• Author: Dani Rodrik
  • Publication Date: 05-2012
  • Content Type: Journal Article
  • Journal: Americas Quarterly
  • Institution: Council of the Americas
  • Abstract: To lift their people out of poverty, nations need to enter the global economy.
  • Topic: Economics, Education, Government
  • Political Geography: Japan, China, Asia
  • Author: Gabriel Marcella
  • Publication Date: 10-2012
  • Content Type: Journal Article
  • Journal: Americas Quarterly
  • Institution: Council of the Americas
  • Abstract: What is the Chinese military doing in Latin America?
  • Topic: Government
  • Political Geography: China, Asia, Latin America
  • Author: Tim W. Ferguson, Charles B. Heck, Mitchell W. Hedstrom
  • Publication Date: 05-2011
  • Content Type: Journal Article
  • Journal: Foreign Affairs
  • Institution: Council on Foreign Relations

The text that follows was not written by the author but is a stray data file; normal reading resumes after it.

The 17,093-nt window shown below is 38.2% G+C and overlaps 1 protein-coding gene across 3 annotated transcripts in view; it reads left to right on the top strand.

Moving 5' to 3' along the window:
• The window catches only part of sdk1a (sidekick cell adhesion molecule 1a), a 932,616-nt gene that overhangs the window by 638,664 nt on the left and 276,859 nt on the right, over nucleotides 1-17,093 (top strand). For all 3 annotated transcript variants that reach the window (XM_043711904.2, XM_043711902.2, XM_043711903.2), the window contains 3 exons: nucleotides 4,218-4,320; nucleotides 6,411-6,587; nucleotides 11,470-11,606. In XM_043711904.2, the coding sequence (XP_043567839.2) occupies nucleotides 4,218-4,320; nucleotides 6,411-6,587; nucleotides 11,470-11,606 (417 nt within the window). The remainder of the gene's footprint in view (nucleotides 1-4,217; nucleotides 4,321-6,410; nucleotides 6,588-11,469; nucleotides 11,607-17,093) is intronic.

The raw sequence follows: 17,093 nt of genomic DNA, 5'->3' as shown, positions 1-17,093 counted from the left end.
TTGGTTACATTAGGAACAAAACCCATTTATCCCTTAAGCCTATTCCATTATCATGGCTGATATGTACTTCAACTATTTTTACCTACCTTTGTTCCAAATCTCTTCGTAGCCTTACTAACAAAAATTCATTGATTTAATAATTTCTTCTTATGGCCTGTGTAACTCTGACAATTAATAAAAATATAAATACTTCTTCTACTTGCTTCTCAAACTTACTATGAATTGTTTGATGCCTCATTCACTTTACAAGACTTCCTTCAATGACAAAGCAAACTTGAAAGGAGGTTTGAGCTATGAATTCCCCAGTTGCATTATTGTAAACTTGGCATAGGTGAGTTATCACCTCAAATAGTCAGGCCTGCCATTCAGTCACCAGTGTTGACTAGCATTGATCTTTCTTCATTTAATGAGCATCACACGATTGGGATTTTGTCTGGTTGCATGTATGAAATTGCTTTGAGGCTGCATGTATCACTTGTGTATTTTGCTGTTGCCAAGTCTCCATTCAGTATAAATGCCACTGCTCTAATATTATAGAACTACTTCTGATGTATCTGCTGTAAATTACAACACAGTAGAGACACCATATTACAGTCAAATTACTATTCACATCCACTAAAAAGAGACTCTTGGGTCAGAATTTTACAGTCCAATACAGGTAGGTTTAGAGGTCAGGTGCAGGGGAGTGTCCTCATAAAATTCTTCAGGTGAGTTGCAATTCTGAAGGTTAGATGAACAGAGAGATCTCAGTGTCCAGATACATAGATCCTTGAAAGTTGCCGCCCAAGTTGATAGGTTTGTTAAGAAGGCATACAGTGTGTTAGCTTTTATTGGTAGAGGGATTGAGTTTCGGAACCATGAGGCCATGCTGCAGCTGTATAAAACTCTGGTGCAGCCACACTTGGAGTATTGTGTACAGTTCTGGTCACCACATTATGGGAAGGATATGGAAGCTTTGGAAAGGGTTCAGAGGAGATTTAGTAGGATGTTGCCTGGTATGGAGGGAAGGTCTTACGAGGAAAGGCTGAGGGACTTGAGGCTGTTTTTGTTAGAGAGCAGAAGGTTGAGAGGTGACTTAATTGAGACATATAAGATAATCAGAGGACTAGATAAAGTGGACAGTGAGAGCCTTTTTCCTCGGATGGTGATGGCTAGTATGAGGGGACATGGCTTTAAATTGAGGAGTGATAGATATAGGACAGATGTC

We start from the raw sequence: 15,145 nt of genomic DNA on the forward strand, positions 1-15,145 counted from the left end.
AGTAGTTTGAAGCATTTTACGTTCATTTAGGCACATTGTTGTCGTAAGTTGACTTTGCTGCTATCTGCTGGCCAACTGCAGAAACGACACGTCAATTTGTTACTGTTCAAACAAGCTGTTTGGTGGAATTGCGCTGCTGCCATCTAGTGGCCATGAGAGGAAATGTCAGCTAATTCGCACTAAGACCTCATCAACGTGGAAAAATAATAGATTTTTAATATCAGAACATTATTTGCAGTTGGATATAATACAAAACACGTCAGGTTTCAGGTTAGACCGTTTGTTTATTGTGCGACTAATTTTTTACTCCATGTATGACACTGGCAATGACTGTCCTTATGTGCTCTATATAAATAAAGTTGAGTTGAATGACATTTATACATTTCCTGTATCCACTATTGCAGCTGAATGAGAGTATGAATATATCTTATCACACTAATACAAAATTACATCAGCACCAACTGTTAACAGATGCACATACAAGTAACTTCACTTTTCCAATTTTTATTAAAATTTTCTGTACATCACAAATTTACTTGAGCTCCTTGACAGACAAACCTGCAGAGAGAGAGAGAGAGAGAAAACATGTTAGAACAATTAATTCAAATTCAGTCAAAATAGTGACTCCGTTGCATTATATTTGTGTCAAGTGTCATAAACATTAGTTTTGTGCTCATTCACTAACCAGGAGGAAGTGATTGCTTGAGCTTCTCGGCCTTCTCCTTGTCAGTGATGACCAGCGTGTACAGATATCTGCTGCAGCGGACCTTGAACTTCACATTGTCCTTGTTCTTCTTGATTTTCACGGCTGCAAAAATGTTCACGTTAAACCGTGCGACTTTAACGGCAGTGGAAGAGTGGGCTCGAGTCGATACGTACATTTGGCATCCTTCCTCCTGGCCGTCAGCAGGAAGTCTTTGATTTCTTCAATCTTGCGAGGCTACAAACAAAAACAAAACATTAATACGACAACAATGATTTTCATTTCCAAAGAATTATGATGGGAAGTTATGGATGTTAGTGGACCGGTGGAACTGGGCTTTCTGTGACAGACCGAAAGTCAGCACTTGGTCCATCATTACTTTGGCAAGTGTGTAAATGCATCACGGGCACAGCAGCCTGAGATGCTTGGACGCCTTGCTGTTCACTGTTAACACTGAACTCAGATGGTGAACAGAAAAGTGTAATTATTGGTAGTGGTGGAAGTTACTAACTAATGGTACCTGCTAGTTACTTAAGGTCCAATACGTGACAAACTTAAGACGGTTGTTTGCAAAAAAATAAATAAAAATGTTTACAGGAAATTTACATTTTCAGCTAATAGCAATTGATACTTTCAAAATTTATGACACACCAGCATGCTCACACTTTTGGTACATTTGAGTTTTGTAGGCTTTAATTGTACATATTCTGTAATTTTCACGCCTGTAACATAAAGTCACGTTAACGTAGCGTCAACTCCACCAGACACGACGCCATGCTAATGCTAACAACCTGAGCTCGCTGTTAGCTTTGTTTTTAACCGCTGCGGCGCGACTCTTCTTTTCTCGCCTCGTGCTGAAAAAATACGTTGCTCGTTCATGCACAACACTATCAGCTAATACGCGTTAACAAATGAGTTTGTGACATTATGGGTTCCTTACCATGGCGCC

• Abstract: ESSAY American Profligacy and American Power Roger C. Altman and Richard N. Haass The U.S. government is incurring debt at an unprecedented rate. If U.S. leaders do not act to curb their debt addiction, then the global capital markets will do so for them, forcing a sharp and punitive adjustment in fiscal policy. The result will be an age of American austerity. Would you like to leave a comment? 1CommentsJoin To the Editor: Roger Altman and Richard Haass ("American Profligacy and American Power," November/December 2010) persuasively argue that continued American profligacy promises to undermine American power. But the situation is even more urgent than they suggest. Although Altman and Haass expect markets to remain calm "possibly for two or three years," the rising price of gold suggests otherwise. Gold has risen from $460 per ounce to $1,400 per ounce in the last five years -- representing a 67 percent devaluation of the U.S. dollar per unit of gold. As former U.S. Federal Reserve Chair Alan Greenspan has said, gold is "the ultimate means of payment." Moreover, on top of new government debt over the next several years, maturing existing debt will need to be refinanced. At 4.6 years, the average maturity of the U.S. federal debt held by the public (debt that now totals $9.1 trillion) is tight relative to, for instance, the average maturity of 13.5 years for British government debt. According to the International Monetary Fund, the maturing debt of the U.S. government will equal 18.1 percent of U.S. GDP during 2011 alone. Altman and Haass rightly note that the U.S. government's annual interest expense will rise dramatically as its stock of debt increases and interest rates inevitably rise. Further debt increases would substantially darken the fiscal outlook for the federal government. And even a relatively small rise in interest rates would have a significant impact. TIM W. FERGUSON Editor, Forbes Asia CHARLES B. HECK Former North American Director, Trilateral Commission MITCHELL W. HEDSTROM Managing Director, TIAA-CREF